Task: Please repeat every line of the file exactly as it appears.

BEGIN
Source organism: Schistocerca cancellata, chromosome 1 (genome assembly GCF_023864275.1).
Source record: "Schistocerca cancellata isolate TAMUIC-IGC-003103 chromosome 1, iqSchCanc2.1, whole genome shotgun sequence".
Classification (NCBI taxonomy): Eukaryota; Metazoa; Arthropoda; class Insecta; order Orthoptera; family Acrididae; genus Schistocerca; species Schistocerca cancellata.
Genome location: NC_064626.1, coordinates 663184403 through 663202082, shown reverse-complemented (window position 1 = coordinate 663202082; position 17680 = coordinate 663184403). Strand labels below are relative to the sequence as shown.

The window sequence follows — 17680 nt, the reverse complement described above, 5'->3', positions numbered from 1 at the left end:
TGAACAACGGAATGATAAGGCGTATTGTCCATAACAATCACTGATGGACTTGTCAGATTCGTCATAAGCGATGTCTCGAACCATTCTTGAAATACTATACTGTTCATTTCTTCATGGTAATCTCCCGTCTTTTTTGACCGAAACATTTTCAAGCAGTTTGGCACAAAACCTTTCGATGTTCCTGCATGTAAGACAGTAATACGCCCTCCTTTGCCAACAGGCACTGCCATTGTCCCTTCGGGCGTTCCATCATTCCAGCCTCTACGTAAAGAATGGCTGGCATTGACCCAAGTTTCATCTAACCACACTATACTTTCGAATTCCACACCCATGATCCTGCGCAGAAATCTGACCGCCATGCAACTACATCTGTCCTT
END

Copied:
Source organism: Schistocerca cancellata, chromosome 1 (genome assembly GCF_023864275.1).
Source record: "Schistocerca cancellata isolate TAMUIC-IGC-003103 chromosome 1, iqSchCanc2.1, whole genome shotgun sequence".
Classification (NCBI taxonomy): Eukaryota; Metazoa; Arthropoda; class Insecta; order Orthoptera; family Acrididae; genus Schistocerca; species Schistocerca cancellata.
Genome location: NC_064626.1, coordinates 663184403 through 663202082, shown reverse-complemented (window position 1 = coordinate 663202082; position 17680 = coordinate 663184403). Strand labels below are relative to the sequence as shown.

The window sequence follows — 17680 nt, the reverse complement described above, 5'->3', positions numbered from 1 at the left end:
TGAACAACGGAATGATAAGGCGTATTGTCCATAACAATCACTGATGGACTTGTCAGATTCGTCATAAGCGATGTCTCGAACCATTCTTGAAATACTATACTGTTCATTTCTTCATGGTAATCTCCCGTCTTTTTTGACCGAAACATTTTCAAGCAGTTTGGCACAAAACCTTTCGATGTTCCTGCATGTAAGACAGTAATACGCCCTCCTTTGCCAACAGGCACTGCCATTGTCCCTTCGGGCGTTCCATCATTCCAGCCTCTACGTAAAGAATGGCTGGCATTGACCCAAGTTTCATCTAACCACACTATACTTTCGAATTCCACACCCATGATCCTGCGCAGAAATCTGACCGCCATGCAACTACATCTGTCCTT